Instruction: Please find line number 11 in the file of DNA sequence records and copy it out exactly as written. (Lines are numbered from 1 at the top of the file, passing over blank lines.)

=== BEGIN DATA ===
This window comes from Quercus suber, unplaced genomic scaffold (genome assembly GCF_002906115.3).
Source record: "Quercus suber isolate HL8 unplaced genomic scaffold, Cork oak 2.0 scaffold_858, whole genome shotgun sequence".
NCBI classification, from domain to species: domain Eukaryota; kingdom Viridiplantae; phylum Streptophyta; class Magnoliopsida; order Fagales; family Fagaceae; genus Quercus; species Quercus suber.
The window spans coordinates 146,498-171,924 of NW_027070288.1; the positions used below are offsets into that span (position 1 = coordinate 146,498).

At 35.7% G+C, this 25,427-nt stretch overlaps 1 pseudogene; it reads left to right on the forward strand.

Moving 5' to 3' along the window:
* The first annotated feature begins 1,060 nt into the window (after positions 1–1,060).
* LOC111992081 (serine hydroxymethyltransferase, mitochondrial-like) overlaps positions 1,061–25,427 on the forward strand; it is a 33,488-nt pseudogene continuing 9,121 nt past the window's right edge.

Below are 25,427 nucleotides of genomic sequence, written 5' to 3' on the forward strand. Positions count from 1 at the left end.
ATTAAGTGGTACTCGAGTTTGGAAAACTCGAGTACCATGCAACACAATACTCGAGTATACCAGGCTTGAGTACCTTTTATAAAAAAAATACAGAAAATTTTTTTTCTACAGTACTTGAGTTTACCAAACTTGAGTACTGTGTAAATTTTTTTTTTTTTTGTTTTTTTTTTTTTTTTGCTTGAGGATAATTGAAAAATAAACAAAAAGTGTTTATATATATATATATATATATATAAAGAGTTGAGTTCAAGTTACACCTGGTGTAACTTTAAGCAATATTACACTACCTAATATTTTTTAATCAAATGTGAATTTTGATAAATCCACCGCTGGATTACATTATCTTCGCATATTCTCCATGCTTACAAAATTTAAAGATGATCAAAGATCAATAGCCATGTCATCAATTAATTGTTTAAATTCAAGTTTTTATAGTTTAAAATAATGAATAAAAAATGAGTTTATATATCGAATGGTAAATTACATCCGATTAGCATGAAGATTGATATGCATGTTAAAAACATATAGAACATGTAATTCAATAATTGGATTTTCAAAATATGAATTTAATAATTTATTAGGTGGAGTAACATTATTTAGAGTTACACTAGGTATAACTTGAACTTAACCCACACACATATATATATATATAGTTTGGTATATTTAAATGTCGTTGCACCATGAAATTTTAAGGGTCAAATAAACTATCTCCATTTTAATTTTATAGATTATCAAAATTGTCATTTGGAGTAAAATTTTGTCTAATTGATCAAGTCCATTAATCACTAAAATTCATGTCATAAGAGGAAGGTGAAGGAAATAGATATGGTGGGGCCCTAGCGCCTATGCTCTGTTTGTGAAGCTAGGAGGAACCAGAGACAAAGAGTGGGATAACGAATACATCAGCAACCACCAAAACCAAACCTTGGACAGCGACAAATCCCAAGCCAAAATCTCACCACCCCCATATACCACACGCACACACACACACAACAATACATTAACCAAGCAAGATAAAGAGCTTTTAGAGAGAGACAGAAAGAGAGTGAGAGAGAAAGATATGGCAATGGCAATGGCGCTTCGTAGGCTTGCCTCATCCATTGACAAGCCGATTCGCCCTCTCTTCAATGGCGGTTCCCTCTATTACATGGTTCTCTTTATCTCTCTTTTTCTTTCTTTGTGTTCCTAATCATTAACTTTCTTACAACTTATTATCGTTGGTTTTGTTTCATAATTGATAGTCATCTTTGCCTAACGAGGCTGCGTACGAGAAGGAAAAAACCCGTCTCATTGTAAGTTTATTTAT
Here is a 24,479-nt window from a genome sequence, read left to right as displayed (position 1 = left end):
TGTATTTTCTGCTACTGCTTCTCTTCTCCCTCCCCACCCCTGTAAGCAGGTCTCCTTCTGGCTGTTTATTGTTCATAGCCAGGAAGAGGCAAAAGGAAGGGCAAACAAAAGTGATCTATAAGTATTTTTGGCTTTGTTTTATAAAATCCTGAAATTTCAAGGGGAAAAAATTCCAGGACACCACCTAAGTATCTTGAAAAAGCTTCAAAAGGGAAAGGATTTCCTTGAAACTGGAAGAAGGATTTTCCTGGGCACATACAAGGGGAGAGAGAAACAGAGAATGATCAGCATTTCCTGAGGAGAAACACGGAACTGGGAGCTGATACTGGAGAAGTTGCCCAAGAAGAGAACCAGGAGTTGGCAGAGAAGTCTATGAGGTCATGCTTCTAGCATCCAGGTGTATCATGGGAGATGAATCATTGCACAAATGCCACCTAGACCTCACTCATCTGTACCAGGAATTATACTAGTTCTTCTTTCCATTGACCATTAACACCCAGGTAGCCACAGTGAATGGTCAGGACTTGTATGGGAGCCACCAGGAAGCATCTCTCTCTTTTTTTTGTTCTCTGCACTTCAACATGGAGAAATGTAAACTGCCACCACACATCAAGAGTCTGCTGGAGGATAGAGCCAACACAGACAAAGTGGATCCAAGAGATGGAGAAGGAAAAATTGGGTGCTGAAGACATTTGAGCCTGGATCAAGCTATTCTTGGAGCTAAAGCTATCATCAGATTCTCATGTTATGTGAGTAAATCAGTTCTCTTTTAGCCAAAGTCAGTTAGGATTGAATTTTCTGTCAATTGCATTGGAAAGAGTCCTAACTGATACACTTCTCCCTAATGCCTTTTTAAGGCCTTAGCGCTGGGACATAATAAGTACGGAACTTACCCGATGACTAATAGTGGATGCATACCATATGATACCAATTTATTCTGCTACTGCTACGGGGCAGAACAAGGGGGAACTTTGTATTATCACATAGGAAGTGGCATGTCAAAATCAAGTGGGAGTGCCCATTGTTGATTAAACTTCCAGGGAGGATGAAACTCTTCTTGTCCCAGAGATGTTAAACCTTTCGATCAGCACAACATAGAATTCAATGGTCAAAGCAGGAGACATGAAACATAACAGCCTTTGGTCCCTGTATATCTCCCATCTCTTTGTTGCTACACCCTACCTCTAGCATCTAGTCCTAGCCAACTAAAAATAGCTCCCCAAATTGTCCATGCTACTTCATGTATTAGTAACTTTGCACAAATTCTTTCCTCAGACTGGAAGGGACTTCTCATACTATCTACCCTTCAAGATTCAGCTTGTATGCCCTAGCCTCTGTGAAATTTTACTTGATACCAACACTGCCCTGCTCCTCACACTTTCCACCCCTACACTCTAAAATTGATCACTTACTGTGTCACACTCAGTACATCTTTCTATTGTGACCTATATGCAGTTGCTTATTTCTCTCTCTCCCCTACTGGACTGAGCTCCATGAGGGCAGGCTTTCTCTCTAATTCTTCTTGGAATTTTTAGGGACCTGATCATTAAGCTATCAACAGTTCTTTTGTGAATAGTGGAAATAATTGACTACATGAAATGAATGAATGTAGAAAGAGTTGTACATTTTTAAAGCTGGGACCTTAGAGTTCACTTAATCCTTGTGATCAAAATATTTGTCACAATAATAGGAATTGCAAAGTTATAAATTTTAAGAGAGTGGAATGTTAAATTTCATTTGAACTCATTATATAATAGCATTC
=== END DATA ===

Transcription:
Here is a 24,479-nt window from a genome sequence, read left to right as displayed (position 1 = left end):